In your infrastructure, Plural will create a VPC, a public ingress controller, and a private ingress controller. Sometimes your organization or project will want to change our networking defaults to better suit your deployment.
You’ll want to overwrite our default subnet configuration if you need to add the VPC that Plural creates to any adjacent VPCs/networks in your infrastructure.
Frequently, VPC peering APIs require all subnets to be non-overlapping, which isn't guaranteed from our defaults. This can always be updated in
bootstrap/terrraform/main.tf (As a reference, CIDR blocks follow this format:
10.xx.xx.xx/yy, the examples below are placeholders.)
Plural creates a fresh VPC and Kubernetes cluster for deploying applications. This ensures that we have a clean environment to deploy into and minimizes disruption to existing systems. It does come with the tradeoff of slightly increased network complexity, but most cloud providers can bridge this using VPC peering. This is a technology that effectively allows you to combine the address spaces of two VPCs in the cloud you operate in.
There is a caveat: the VPCs should have no overlapping subnets in addition to some other complexities per cloud provider. Refer to the guide above on subnet configuration before proceeding.
Plural makes it easy to add additional Terraform to the stacks we generate. Effectively, as long as you don’t modify the
[main.tf](http://main.tf) file at the root of a Terraform folder, or any of the module folders, we’ll preserve your Terraform between builds and apply it for you appropriately as changes arise. For configuring a VPC peer, let’s create a new Terraform file called
[network.tf](http://network.tf) and drop the configuration in there for your respective cloud:
As mentioned earlier, consult the section on customizing subnets to ensure your vpc subnets don’t overlap when attempting to peer to existing networks.
Plural ships with two ingress controllers, both using the open-source ingress-nginx project. Some users might want to restrict what IPs the public ingress is available on. For example, this is required for locking it down to an office VPN. We can implement this by updating Kubernetes'
loadBalancerSourceRanges attribute on
LoadBalancer services. To configure this, head to your Plural repository and modify
ingress-nginx/helm/ingress-nginx/values.yaml by overlaying:
ingress-nginx: ingress-nginx: controller: service: loadBalancerSourceRanges: - cidr.1 - cidr.2 annotations: # this is only needed for aws service.beta.kubernetes.io/aws-load-balancer-target-group-attributes: preserve_client_ip.enabled=true
Once that’s updated, run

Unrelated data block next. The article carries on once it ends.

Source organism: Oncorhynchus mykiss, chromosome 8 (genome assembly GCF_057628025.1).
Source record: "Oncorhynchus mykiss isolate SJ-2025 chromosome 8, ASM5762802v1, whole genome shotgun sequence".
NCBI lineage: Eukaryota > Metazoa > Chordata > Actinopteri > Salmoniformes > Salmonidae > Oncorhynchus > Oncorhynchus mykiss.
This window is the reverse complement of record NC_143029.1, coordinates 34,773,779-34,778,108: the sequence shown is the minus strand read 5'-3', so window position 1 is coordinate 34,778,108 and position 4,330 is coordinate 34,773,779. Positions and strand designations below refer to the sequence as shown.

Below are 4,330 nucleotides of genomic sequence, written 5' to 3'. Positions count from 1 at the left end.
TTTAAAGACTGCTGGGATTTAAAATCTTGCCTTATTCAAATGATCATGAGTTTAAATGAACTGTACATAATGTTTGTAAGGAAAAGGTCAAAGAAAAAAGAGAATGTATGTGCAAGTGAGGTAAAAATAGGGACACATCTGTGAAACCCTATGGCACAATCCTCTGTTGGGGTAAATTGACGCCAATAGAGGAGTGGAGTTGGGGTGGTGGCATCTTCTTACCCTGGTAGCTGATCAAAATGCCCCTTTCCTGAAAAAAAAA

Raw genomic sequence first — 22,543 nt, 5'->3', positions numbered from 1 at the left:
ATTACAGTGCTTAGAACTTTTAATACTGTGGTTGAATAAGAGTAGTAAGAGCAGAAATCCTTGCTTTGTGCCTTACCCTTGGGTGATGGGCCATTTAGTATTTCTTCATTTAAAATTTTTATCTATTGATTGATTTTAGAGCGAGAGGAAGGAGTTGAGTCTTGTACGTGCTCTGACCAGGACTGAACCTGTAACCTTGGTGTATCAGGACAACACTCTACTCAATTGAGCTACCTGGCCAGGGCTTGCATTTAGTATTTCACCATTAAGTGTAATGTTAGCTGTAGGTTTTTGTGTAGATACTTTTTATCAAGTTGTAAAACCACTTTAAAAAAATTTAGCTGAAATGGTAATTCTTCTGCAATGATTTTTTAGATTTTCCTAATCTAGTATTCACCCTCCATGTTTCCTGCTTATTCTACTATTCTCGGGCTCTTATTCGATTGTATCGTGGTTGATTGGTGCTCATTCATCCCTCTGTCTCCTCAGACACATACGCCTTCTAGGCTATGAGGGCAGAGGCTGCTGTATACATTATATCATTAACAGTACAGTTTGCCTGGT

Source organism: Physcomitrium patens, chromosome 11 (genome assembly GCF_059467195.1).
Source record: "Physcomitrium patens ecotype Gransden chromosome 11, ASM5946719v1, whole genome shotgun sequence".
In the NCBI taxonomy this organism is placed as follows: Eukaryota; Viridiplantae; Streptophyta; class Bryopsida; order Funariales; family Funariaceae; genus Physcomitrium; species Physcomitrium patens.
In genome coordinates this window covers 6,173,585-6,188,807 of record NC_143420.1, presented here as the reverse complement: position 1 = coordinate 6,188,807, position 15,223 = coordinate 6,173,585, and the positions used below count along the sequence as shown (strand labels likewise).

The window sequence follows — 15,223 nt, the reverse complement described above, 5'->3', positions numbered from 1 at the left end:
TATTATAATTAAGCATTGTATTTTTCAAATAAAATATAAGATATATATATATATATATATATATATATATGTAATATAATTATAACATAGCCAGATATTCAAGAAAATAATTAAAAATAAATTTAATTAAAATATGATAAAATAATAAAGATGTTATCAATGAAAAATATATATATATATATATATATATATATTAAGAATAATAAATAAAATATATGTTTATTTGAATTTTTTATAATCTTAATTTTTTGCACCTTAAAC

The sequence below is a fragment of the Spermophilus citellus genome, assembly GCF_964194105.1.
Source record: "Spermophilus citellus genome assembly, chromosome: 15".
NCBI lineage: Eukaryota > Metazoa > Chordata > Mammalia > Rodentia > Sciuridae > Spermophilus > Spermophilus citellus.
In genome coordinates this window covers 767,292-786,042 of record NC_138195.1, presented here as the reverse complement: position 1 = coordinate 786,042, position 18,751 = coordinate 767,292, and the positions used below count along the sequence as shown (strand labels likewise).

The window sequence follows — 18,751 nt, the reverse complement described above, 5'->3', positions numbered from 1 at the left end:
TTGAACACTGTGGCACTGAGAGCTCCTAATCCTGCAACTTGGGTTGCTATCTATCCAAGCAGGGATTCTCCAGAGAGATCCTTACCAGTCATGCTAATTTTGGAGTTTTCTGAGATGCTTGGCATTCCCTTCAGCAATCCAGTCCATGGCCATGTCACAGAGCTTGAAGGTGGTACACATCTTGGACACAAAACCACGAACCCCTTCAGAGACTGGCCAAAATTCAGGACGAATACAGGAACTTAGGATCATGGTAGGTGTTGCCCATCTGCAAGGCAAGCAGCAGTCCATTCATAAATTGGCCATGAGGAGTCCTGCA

plural deploy --commit "adding ip allowlist" and it will update the service for you and push the changes upstream to your git repository.
For many users this will be sufficient, but some may prefer the application not have a public network address at all. In this case, check out the next section on using our private ingress controller.
If you only want your application directly addressable on a private network via ingress, e.g. if simply allowlisting source IPs is not secure enough for you, you can rewire an application to use our internal ingress controller. In general, you need to do a little diving to find exactly how the application’s Helm chart configures its ingresses, and modify it to wire in the
internal-nginx ingress class. Then run
plural deploy --commit "update app to use private ingress" and it’ll apply for you.
Let's use Dagster as an example. To make Dagster only use the private ingress, apply this yaml on
dagster: dagster: ingress: annotations: kubernetes.io/ingress.class: 'internal-nginx'
Sometimes an application will require you to update an attribute called
ingressClass. This will depend on whether the Helm chart is still using the legacy annotation-based ingress class flag or if it has migrated to the new first-class spec field.
We’ll also build out configuration overlays in our console in the “Configuration” tab to edit these, so you don’t have to scavenge for the exact yaml update to do this, although that’s still WIP.
We’ve occasionally seen it take some time for the ingress controllers to swap classes. If you want to accelerate that, you can run
kubectl delete ingress <ingress-name> -n <app-name> then
plural bounce <app-name> to speed things along. You can usually find the ingresses in the components tab in our console.